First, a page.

By Horatius Bonar
"And Lamech lived an hundred eighty and two years, and begat a son; and he called his name Noah, saying, This same shall comfort us concerning our work and toil of our hands, because of the ground which the Lord hath cursed."-- Genesis 5:28,29
THIS is the utterance of faith; it is the voice of a believing man that we hear in Lamech's words. Lamech speaks because God had spoken to him. It is not mere parental yearning; it is not mere selfish weariness crying out under toil; it is not the expression of a dark and vague hope; it is faith speaking out the revelation which God had made to it regarding creation's deliverance; and it is the first intimation we have as to the removal of the "curse,"--as to the "rest" and "consolation."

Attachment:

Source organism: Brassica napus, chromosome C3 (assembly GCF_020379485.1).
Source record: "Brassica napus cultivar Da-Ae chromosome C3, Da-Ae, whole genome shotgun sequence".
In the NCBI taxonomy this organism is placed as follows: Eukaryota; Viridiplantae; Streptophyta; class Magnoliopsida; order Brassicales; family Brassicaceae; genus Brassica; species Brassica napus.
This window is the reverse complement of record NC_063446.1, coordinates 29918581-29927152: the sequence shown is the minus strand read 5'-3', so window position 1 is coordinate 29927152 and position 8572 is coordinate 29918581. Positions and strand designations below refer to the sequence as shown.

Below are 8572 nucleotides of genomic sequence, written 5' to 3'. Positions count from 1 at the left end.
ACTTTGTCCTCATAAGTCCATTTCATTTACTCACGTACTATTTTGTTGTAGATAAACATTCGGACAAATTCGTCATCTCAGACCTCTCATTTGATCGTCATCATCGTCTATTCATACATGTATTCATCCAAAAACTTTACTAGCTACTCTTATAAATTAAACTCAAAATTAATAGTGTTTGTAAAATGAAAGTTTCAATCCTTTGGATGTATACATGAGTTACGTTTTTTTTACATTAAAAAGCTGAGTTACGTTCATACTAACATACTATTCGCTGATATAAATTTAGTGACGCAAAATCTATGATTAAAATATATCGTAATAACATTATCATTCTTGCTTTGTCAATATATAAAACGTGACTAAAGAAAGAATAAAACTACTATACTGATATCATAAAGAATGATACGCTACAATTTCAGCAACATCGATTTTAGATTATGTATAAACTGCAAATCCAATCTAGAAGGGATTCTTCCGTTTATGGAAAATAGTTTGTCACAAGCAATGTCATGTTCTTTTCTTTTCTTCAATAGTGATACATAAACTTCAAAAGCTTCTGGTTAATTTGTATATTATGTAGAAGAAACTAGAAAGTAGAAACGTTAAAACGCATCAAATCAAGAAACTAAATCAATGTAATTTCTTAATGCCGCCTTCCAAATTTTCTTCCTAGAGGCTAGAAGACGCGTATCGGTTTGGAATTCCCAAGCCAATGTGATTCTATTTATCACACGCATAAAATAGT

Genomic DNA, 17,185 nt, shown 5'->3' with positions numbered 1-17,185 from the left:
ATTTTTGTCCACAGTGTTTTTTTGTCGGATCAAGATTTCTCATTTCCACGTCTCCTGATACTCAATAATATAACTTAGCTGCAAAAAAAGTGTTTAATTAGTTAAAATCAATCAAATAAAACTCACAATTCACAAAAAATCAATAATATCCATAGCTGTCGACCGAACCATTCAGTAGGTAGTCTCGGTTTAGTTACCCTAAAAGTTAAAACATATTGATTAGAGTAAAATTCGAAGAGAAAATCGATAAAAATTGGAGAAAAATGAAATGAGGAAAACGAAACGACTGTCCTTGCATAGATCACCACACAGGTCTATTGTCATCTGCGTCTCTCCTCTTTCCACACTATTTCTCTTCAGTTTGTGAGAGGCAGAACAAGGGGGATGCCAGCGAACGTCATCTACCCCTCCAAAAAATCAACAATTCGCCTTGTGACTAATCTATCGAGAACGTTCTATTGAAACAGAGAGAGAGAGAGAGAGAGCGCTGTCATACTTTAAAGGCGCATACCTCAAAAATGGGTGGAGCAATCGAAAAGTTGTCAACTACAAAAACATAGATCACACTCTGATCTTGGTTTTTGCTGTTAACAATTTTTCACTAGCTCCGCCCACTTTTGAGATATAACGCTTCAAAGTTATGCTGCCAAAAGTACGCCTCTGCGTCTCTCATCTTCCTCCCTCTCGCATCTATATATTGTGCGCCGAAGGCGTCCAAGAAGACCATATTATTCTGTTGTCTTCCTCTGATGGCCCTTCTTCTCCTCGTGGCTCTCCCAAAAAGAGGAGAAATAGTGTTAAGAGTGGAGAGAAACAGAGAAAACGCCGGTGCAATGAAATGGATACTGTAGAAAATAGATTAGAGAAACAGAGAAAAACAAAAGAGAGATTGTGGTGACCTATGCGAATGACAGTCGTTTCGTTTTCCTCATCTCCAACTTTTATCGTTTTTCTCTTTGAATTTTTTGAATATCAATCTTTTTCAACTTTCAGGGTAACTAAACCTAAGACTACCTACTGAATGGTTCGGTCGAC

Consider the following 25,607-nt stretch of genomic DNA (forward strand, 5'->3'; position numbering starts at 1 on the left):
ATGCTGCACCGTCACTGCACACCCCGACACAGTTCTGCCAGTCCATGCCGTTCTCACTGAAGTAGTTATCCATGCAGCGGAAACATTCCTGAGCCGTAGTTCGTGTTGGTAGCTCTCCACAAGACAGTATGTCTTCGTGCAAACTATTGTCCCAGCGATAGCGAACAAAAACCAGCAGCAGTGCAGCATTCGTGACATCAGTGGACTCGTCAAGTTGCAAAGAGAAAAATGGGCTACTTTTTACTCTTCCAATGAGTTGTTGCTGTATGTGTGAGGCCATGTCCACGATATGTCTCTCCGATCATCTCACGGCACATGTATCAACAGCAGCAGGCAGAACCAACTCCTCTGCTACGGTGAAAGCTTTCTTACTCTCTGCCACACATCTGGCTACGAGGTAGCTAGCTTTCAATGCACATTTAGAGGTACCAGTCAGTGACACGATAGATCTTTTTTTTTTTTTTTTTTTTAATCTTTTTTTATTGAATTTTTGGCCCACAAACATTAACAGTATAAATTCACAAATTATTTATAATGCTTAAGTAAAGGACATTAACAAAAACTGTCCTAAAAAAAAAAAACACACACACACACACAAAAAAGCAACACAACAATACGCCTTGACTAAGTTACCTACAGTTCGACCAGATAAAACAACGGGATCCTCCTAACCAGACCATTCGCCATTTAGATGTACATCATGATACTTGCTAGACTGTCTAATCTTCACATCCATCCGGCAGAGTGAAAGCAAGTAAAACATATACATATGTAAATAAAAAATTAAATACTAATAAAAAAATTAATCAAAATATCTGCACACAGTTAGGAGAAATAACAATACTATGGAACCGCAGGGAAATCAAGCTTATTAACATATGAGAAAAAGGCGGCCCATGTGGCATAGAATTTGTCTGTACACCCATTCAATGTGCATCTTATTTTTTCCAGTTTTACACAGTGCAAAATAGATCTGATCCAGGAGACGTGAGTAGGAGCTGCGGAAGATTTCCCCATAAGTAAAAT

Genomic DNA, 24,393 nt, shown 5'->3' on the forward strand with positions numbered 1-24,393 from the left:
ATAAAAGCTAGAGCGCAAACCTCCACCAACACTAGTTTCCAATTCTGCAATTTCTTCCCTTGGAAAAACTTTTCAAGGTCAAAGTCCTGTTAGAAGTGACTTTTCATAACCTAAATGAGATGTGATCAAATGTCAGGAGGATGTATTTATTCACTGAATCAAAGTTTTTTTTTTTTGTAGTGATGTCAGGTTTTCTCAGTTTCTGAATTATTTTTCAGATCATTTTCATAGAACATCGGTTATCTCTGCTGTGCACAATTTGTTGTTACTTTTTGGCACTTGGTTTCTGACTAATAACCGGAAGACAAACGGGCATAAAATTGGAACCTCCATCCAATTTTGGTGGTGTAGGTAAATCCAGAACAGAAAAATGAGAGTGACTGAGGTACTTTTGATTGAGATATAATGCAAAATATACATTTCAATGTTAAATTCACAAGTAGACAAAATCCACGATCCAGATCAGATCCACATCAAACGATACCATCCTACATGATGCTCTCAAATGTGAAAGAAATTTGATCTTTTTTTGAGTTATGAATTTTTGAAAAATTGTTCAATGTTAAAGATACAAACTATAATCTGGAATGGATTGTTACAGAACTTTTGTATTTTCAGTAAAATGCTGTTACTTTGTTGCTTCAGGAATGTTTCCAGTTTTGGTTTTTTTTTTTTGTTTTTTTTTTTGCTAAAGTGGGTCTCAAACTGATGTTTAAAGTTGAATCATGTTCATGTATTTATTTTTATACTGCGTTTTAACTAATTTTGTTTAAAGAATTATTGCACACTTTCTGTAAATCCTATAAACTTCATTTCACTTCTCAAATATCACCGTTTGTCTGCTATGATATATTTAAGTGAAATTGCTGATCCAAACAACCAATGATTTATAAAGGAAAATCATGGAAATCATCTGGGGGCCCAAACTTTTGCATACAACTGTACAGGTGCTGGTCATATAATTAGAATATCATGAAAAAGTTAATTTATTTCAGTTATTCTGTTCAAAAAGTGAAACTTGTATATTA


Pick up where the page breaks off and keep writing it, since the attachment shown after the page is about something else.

It is a double prophecy. By this I do not mean a doubtful or a conditional prophecy. There is no such thing as a conditional prophecy. If it be prophecy, it is not conditional; and if it be conditional, it is not prophecy. A double prophecy is one that takes in two events, or persons, or places in one description; the near and the far; predicting both, while seeming to predict only one; as David, in the seventy-second Psalm, points both to Solomon and to a greater than Solomon; as Isaiah points to the Babylon of his day and Babylon the great. The prophet sketches a scene or person immediately before his eye, but in language which intimates that a far greater is coming. The near or miniature sketch is so drawn as to bring out the full features of the larger and more distant.